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Bronfman Told Romanian Jews Still Free to Immigrate to Israel

July 1, 1988
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Romanian Jews will continue to enjoy the right to immigrate to Israel, and to lead a full Jewish life in Romania, according to World Jewish Congress President Edgar Bronfman.

Those assurances were given to Bronfman by President Nicolae Ceausescu of Romania, at a private meeting at the presidential palace Thursday.

Bronfman noted Romania’s liberal policy with regard to aliyah as well as the facilities and wherewithal given the Jewish community to conduct their lives in Romania.

“We were assured that this policy will remain in place,” said Elan Steinberg, WJC executive director, who accompanied Bronfman.

Their discussions touched on a wide range of international problems, including the Middle East and East-West relations.

The Romanian news agency released a special communique on the meeting, which in a Communist country is a sign of official recognition.

Bronfman and Steinberg are here to celebrate the 40th anniversary of the election of Rabbi Moses Rosen as chief rabbi of Romania and head of the Jewish community. He is a member of the Romanian Parliament.

Formal ceremonies, held at the Jewish Community Center, were attended by government officials and the American, Canadian and Israeli ambassadors. Romania is the only Eastern European country to maintain full diplomatic relations with Israel.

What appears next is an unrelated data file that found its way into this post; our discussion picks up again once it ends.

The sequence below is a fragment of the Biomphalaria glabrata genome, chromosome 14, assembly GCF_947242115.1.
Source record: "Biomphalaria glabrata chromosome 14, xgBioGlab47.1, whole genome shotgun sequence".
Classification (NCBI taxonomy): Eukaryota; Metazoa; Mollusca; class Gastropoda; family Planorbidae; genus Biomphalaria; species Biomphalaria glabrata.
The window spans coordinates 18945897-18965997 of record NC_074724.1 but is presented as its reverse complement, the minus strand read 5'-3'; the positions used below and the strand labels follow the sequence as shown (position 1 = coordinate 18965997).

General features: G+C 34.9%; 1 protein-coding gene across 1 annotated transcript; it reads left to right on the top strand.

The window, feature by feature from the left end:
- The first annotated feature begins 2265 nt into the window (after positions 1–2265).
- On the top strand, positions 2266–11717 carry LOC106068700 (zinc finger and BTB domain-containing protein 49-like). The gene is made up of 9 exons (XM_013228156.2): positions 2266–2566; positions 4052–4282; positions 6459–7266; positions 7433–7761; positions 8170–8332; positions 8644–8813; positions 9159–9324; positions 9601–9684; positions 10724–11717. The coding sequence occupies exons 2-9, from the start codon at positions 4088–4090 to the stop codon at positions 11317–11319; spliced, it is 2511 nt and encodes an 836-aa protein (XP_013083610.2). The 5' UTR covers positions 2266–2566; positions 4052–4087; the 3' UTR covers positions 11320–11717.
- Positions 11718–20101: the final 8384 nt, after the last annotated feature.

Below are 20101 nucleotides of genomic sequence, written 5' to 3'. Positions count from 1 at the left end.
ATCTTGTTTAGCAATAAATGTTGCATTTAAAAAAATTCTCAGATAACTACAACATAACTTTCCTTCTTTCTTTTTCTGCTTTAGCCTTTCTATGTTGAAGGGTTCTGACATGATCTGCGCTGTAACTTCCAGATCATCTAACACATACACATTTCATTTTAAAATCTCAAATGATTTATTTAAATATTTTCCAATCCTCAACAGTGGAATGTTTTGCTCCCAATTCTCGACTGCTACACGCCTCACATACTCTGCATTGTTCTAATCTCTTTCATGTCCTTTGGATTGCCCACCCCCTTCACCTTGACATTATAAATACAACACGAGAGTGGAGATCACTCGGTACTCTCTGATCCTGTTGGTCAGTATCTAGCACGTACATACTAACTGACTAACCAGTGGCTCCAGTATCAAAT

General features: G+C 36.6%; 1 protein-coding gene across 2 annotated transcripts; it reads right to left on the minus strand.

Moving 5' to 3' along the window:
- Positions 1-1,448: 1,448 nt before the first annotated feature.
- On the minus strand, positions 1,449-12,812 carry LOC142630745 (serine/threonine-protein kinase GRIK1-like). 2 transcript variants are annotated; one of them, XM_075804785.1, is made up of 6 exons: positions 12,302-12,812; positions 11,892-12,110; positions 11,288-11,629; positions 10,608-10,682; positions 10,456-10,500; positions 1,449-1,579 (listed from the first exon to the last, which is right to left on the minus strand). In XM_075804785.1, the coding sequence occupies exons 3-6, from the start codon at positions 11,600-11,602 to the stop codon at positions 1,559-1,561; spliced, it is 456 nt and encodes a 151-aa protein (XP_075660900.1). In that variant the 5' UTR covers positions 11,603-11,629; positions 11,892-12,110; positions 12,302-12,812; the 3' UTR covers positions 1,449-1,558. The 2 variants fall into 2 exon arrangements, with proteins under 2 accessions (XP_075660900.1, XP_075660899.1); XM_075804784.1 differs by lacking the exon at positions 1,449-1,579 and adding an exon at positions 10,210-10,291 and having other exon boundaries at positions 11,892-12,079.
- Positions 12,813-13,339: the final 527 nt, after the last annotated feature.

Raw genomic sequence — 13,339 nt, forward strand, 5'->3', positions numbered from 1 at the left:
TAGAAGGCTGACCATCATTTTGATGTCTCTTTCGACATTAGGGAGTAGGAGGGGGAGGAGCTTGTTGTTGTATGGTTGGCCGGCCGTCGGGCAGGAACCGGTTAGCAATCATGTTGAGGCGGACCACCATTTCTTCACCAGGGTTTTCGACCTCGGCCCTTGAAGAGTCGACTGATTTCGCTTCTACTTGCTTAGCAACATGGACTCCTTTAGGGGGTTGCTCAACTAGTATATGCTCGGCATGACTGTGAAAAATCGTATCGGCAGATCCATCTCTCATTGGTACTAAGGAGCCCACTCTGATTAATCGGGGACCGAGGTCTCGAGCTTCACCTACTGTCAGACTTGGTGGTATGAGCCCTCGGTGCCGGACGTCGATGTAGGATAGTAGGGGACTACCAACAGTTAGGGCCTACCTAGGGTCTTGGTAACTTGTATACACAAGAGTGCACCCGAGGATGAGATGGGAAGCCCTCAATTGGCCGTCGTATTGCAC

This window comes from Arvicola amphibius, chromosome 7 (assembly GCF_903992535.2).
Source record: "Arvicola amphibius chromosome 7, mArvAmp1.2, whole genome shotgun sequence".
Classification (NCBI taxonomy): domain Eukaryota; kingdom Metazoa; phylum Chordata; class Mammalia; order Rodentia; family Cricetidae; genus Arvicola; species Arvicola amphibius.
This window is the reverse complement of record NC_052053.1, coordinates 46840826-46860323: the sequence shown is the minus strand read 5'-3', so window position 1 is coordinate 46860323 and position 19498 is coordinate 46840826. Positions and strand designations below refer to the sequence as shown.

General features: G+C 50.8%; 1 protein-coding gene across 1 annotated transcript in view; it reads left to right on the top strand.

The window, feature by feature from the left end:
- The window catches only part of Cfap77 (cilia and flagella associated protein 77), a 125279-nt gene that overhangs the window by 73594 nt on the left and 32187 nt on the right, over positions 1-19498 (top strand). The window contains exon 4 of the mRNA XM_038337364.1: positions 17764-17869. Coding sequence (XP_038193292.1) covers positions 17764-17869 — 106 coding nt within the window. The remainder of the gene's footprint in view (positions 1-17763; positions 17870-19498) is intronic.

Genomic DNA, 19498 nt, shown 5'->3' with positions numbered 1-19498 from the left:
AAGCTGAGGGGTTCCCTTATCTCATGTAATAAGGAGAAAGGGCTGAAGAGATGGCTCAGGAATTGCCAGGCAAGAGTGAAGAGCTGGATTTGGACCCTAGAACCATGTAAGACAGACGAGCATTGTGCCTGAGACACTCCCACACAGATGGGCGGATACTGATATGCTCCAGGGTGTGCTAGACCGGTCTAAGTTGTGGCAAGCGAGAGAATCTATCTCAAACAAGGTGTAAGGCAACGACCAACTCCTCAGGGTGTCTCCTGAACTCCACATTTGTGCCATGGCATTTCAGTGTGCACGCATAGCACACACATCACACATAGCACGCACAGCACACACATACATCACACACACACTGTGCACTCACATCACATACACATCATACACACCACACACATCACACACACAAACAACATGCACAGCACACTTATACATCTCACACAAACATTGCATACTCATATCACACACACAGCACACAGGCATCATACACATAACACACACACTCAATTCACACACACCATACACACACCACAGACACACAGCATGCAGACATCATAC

The Israeli envoy, Joseph Govrin, hosted members of the diplomatic corps and leaders of the Jewish community at a reception for Bronfman and Steinberg.


Bronfman praised Rosen’s work on behalf of Jewish immigration to Israel.

“Under his leadership, 93 percent of Romanian Jewry have gone on to Israel, earning him recognition as truly a latter-day Moses,” Bronfman said.

In 1948, when Rosen assumed his position as chief rabbi, Romania’s Jewish population was 400,000. Today it stands at 20,000.

Almost all of those who left have gone to Israel, and Rosen has been instrumental in helping them get there.

He takes great pride in that fact. “They don’t go to Philadelphia,” Rosen said once, alluding to many Soviet Jews who prefer immigrating to the United States.

Bucharest has recently assumed an important position in the Soviet Jewry aliyah movement.

The Israeli Cabinet decided on June 19 that henceforth Israeli visas would be issued only to those Soviet Jews committed to resettling in Israel.

To assure that they do, they will be required to pick up their visas at the Israeli Embassy in Bucharest, and then fly directly to Tel Aviv.

Rosen has been very critical of that policy, saying “it will create a new category of prisoners of Zion, people who are forced” to go to Israel.

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